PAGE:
Improperly dried or stored wood
may suffer from cracks and deformations due to shrinkage, while it
may twist, bow, crook or warp caused by a combination of shrinkage
and swelling. This is caused by the moisture content (MC) of the
wood. The higher this content the greater the chance that one or
more of these negative effects will occur. In addition wood taken
from the outer rings of the log (called sapwood) is more sensitive
to distortion than wood taken form the core of the log (heart wood).
Most countries require that at least the
boards shall be kiln dried to a moisture percentage of maximum 15%.
in such case our company needs to issue a certificate proving that
kiln drying has been applied indeed. Without this certificate you
may be unable to import the wood. We strongly advise you to contact
the local authorities to verify this requirement (normally the
ministry of Forestry or Agriculture)
EFFECTS OF THE
PROBLEM RESULTING FROM IMPROPER DRYING OR STORAGE.
Distortion of flat
and square wood as affected by the annual rings. The white boxes
indicate from which part of the log the wood was cut. The
figures A thru C show the shrinkage in drying from green to
A = boards taken
from the outer rings of the log (sapwood)
B = square beam
taken from the outer rings of the log (sapwood)
C = board taken
from the core of the log (heart wood)
D = square
beam taken from core of the log (heart wood)
The moisture content is measured as the ratio of the
weight of the free water in a given piece of wood to the weight of the wood
when it is completely dry (oven dried, or kiln dried) and is usually
expressed as a percentage.
The "green" wood of a freshly felled tree may have an MC
anywhere in the range 30% to over 200%, depending on the species (hardwood
(1) is far less receptive for a high MC than soft wood). Almost all of his
water must be removed from the wood before it is fit to be used for its
particular intended purpose (for instance; wood for furniture shall be dryer than wood for
(1) Teak, Merbau, Iron wood, Bangkirai, Nyatoh, Kempas,
Camphor and Keruwing are
the hardwoods that we use. Coconut wood is a soft wood.
Wood for structural purposes is considered dry when a moisture content lower
than 20% is achieved. This implies that all of the free water has been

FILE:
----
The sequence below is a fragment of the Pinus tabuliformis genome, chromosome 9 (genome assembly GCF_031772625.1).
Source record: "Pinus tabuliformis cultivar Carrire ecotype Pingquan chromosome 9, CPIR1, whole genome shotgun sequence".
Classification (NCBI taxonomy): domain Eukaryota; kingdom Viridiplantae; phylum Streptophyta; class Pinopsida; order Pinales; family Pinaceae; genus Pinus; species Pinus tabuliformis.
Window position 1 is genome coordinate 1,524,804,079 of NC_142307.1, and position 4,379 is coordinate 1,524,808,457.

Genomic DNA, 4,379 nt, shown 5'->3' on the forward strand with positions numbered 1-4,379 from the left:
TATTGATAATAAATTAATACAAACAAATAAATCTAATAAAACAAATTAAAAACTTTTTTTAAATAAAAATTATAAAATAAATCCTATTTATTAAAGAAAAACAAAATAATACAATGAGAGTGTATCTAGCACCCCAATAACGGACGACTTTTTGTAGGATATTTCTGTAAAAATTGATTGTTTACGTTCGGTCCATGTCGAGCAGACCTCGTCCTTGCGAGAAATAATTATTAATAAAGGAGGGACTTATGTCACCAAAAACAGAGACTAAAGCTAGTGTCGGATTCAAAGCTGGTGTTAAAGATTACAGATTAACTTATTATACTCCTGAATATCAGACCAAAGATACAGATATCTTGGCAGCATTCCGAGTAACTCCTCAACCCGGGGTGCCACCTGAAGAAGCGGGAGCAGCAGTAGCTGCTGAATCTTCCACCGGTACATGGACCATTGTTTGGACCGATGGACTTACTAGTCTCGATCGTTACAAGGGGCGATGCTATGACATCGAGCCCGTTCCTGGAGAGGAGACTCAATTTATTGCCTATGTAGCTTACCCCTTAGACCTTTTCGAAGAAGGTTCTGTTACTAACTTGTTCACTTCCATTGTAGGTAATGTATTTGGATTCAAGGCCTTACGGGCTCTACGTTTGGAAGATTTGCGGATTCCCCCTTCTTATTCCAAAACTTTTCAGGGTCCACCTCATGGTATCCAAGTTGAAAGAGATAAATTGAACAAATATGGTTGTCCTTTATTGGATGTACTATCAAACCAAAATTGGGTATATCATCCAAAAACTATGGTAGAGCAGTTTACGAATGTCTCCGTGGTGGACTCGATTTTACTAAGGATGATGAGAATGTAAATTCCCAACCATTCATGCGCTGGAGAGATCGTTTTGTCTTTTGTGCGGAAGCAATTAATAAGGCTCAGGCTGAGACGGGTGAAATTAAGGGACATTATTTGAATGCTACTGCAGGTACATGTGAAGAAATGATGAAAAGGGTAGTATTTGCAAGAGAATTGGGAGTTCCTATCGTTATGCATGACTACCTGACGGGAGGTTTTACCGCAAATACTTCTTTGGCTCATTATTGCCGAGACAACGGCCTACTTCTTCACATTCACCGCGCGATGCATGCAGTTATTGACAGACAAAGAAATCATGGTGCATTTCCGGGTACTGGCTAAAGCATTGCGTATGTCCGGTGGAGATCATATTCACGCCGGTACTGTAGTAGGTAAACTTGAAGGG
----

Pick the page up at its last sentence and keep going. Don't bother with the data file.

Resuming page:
removed and only bound water remains, starting some 10% below the fiber
saturation point. (Saturation point is defined as the boundary between free
water and bound water, which is around 30
FREE WATER AND
BOUND WATER IN WOOD
Cracks and warping will occur in the saturation zone (between 30% and
100%, shown in red), NOT in the bound water zone
provided the wood is properly dried in
an autoclave (kiln dried), a process that may take 4 to 7 weeks,
depending on the type of wood. Air drying, however, is largely preferred
over kiln drying. The set back is that such will take significantly longer,
a process which we often use during the progress of prefabrication when a
until takes months to built.
Furthermore, wood is a cellulose material which behaves
somewhat like a sponge, so that even wood which has been kiln dried down to
say 7% may in fact later reabsorb water from the atmosphere so as to reach
an equilibrium state. Actually all
wood is constantly gaining or losing water to or from the environment, in
other words, the moisture content of wood changes as the relative humidity
changes. Coats of varnish or paint can slow the process but cannot stop it.
As the moisture content of improperly dried wood (or
green wood) changes, so does the wood expand or contract, potentially
producing all manner of disastrous defects (wood warping and wood cracking
Most of the wood for our bungalows and cottages is kiln
dried to an MC of 12%. When arriving at destination this MC may have
increased to a maximum of 20% depending on the humidity of the environment.
This MC percentage of 20% is still 10% lower than saturation point, thus in
the bound water (technically dry) zone and in conclusion
safe against cracking and warping.
NOTE: When building in an
seasonal environment interspersed with low humidity and low temperatures in
winter and higher humidity and high temperatures in summer, all boards
must have an MC of 10%, whereas beams and columns shall be dried up to 15 %
to 20%. When this is not achieved boards will crack and warp, while beams
and columns will crack and/or deform.
The nightmare of the wood supplier............our digital moisture
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